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January 29, 2005

Targeting Iran


by Gordon Prather

Pulitizer Prize Winner Seymour Hersh first revealed – and neocrazy sycophants at the New York Times, Washington Post, CNN and UPI reluctantly confirmed – that the Bush-Cheney Administration has been conducting secret "reconnaissance" missions inside Iran since at least last summer.

"Much of the focus is on the accumulation of intelligence and targeting information on Iranian nuclear, chemical, and missile sites, both declared and suspected. The goal is to identify and isolate three dozen, and perhaps more, such targets that could be destroyed by precision strikes and short-term commando raids."

Now, Iran is a signatory to the Treaty on Non-Proliferation of Nuclear Weapons, the Chemical Weapons Convention, and to the Convention on the Prohibition of the Development, Production and Stockpiling of Bacteriological (Biological) and Toxin Weapons.

Each convention requires that certain activities and sites be declared by each party to the conventions. Each also provides for the reporting of the suspicions by one party – the US for example – of activities and sites that should have been declared by another party, but weren't.

NPT

Iran has been a signatory to the NPT since 1970. More than a year ago, Iran voluntarily subjected itself to an intrusive go-anywhere see-anything Additional Protocol to their Safeguards Agreement with the International Atomic Energy Agency. Under the Additional Protocol, activities and sites that formerly did not need to be declared at all, or only after operations involving "special nuclear materials" began, must now be declared while still in the planning stage.

If IAEA inspectors were to discover that Iran was violating its Safeguards Agreement, they would report those violations to the IAEA Board of Governors. If and only if the Board decided the violations amounted to a violation of the NPT, itself, the Board would refer the matter to the UN Security Council for possible action.

The IAEA has now visited every site the Iranians have declared under the Additional Protocol, as well as at least two sites the US suspected ought to have been declared, but weren't. Result? The IAEA has found no indication that Iran is now pursuing – or ever has pursued – a nuclear weapons program.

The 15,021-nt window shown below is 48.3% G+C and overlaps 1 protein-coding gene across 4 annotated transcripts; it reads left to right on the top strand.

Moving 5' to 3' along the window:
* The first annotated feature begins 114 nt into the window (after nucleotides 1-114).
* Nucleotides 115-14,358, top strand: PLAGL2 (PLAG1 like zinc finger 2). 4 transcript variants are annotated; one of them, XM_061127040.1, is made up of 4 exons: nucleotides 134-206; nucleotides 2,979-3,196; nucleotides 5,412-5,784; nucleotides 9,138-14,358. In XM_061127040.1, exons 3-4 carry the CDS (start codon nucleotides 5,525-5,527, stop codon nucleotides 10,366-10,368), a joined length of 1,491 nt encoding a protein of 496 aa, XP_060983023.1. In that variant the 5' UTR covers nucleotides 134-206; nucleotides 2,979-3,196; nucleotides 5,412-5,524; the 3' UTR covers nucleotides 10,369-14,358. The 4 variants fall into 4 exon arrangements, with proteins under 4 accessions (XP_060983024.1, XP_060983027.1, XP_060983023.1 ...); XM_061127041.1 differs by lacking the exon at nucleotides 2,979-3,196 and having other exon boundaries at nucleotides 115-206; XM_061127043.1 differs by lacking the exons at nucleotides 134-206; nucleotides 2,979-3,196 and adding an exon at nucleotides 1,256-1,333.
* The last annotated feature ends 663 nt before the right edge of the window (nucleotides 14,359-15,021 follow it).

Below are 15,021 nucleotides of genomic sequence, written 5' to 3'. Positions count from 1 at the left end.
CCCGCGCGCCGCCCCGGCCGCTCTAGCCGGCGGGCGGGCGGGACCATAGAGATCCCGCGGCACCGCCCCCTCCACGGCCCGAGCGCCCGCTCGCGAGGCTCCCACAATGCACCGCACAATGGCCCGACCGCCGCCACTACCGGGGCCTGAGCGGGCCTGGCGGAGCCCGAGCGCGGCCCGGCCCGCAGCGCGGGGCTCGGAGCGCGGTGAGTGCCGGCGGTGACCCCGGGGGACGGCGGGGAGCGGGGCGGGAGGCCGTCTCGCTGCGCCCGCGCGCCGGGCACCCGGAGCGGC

CWC

Iran has been a party to the CWC ever since it entered into force on April 29, 1997.

The CWC is implemented by the Organization for the Prohibition of Chemical Weapons. The OPCW receives states-parties' declarations, which detail chemical weapons-related activities or materials and relevant industrial activities.

After receiving declarations, the OPCW inspects and monitors states-parties' facilities and activities, including chemical weapons-related facilities and chemical industry facilities to verify the content of declarations and to confirm that activities are consistent with CWC obligations.

But the OPCW can also conduct "challenge inspections" at any facility or location in states-parties to clarify questions of possible noncompliance.

If the US suspects that Iran is engaged in prohibited activities at any site, it is their duty to report that to the OPCW.

If the OPCW determines that the Iranians are engaged in activities that could result in "serious damage" to the CWC, the OPCW could recommend to other parties that collective punitive action – such as economic sanctions – be taken. If the prohibited activities are of "particular gravity," the OPCW is required to bring the issue before the UN Security Council for possible action.

BTWC

Iran has been a signatory of BTWC since it entered into force on 26 March 1975.

Each State Party to the BTWC undertakes to never develop, produce, stockpile or otherwise acquire or retain:

  • Microbial or other biological agents, or toxins whatever their origin or method of production, of types and in quantities that have no justification for prophylactic, protective or other peaceful purposes;
  • Weapons, equipment or means of delivery designed to use such agents or toxins for hostile purposes or in armed conflict.

The BTWC does not provide for verification or monitoring of compliance. However, "Any State Party to this convention which finds that any other State Party is acting in breach of obligations deriving from the provisions thereof may lodge a complaint with the Security Council of the United Nations. Such a complaint should include all possible evidence confirming its validity, as well as a request for its consideration by the Security Council."

Operation Iranian Freedom

So, the US is effectively required to report any "suspicious" activities and sites their recon teams find in Iran to the IAEA or OPCW or directly to the UN Security Council for possible action.

But, the Brits have already warned Bush: "If you launch Operation Iranian Freedom, you'll have to go it alone."


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Physicist James Gordon Prather has served as a policy implementing official for national security-related technical matters in the Federal Energy Agency, the Energy Research and Development Administration, the Department of Energy, the Office of the Secretary of Defense and the Department of the Army. Dr. Prather also served as legislative assistant for national security affairs to U.S. Sen. Henry Bellmon, R-Okla. -- ranking member of the Senate Budget Committee and member of the Senate Energy Committee and Appropriations Committee. Dr. Prather had earlier worked as a nuclear weapons physicist at Lawrence Livermore National Laboratory in California and Sandia National Laboratory in New Mexico.

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